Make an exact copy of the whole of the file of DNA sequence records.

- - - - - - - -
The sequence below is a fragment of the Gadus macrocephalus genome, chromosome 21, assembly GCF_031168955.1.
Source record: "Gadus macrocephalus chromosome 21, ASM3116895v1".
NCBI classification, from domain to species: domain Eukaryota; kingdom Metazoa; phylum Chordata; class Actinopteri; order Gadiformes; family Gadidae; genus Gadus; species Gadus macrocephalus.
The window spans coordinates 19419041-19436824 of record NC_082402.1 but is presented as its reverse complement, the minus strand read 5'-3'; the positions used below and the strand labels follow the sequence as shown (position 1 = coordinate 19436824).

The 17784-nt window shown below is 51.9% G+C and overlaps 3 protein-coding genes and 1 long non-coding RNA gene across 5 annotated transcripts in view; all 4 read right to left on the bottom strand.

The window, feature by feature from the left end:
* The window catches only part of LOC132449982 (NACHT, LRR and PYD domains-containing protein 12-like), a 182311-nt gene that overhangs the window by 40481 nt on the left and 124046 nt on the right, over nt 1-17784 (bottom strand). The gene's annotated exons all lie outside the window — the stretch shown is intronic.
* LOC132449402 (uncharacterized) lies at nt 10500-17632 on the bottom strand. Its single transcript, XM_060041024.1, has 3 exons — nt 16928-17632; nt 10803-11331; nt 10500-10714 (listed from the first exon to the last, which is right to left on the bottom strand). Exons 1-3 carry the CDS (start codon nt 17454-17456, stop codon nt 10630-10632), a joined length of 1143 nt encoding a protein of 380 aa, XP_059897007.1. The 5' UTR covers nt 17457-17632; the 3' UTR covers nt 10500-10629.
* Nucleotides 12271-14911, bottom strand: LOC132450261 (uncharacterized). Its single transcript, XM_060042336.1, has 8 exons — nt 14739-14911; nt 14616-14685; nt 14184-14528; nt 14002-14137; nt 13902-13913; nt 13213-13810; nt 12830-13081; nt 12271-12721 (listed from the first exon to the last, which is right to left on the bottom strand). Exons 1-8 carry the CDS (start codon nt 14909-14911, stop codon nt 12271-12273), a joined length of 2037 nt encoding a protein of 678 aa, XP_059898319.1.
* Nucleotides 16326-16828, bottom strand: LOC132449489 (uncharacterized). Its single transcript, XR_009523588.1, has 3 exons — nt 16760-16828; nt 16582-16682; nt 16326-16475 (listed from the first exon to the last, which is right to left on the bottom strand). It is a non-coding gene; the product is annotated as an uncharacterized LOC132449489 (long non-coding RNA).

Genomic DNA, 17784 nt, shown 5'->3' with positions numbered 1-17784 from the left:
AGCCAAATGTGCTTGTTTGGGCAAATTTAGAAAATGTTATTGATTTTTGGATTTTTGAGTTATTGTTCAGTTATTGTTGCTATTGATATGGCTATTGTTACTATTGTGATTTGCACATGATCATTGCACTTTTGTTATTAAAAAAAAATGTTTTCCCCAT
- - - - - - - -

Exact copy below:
The sequence below is a fragment of the Gadus macrocephalus genome, chromosome 21, assembly GCF_031168955.1.
Source record: "Gadus macrocephalus chromosome 21, ASM3116895v1".
NCBI classification, from domain to species: domain Eukaryota; kingdom Metazoa; phylum Chordata; class Actinopteri; order Gadiformes; family Gadidae; genus Gadus; species Gadus macrocephalus.
The window spans coordinates 19419041-19436824 of record NC_082402.1 but is presented as its reverse complement, the minus strand read 5'-3'; the positions used below and the strand labels follow the sequence as shown (position 1 = coordinate 19436824).

The 17784-nt window shown below is 51.9% G+C and overlaps 3 protein-coding genes and 1 long non-coding RNA gene across 5 annotated transcripts in view; all 4 read right to left on the bottom strand.

The window, feature by feature from the left end:
* The window catches only part of LOC132449982 (NACHT, LRR and PYD domains-containing protein 12-like), a 182311-nt gene that overhangs the window by 40481 nt on the left and 124046 nt on the right, over nt 1-17784 (bottom strand). The gene's annotated exons all lie outside the window — the stretch shown is intronic.
* LOC132449402 (uncharacterized) lies at nt 10500-17632 on the bottom strand. Its single transcript, XM_060041024.1, has 3 exons — nt 16928-17632; nt 10803-11331; nt 10500-10714 (listed from the first exon to the last, which is right to left on the bottom strand). Exons 1-3 carry the CDS (start codon nt 17454-17456, stop codon nt 10630-10632), a joined length of 1143 nt encoding a protein of 380 aa, XP_059897007.1. The 5' UTR covers nt 17457-17632; the 3' UTR covers nt 10500-10629.
* Nucleotides 12271-14911, bottom strand: LOC132450261 (uncharacterized). Its single transcript, XM_060042336.1, has 8 exons — nt 14739-14911; nt 14616-14685; nt 14184-14528; nt 14002-14137; nt 13902-13913; nt 13213-13810; nt 12830-13081; nt 12271-12721 (listed from the first exon to the last, which is right to left on the bottom strand). Exons 1-8 carry the CDS (start codon nt 14909-14911, stop codon nt 12271-12273), a joined length of 2037 nt encoding a protein of 678 aa, XP_059898319.1.
* Nucleotides 16326-16828, bottom strand: LOC132449489 (uncharacterized). Its single transcript, XR_009523588.1, has 3 exons — nt 16760-16828; nt 16582-16682; nt 16326-16475 (listed from the first exon to the last, which is right to left on the bottom strand). It is a non-coding gene; the product is annotated as an uncharacterized LOC132449489 (long non-coding RNA).

Genomic DNA, 17784 nt, shown 5'->3' with positions numbered 1-17784 from the left:
AGCCAAATGTGCTTGTTTGGGCAAATTTAGAAAATGTTATTGATTTTTGGATTTTTGAGTTATTGTTCAGTTATTGTTGCTATTGATATGGCTATTGTTACTATTGTGATTTGCACATGATCATTGCACTTTTGTTATTAAAAAAAAATGTTTTCCCCAT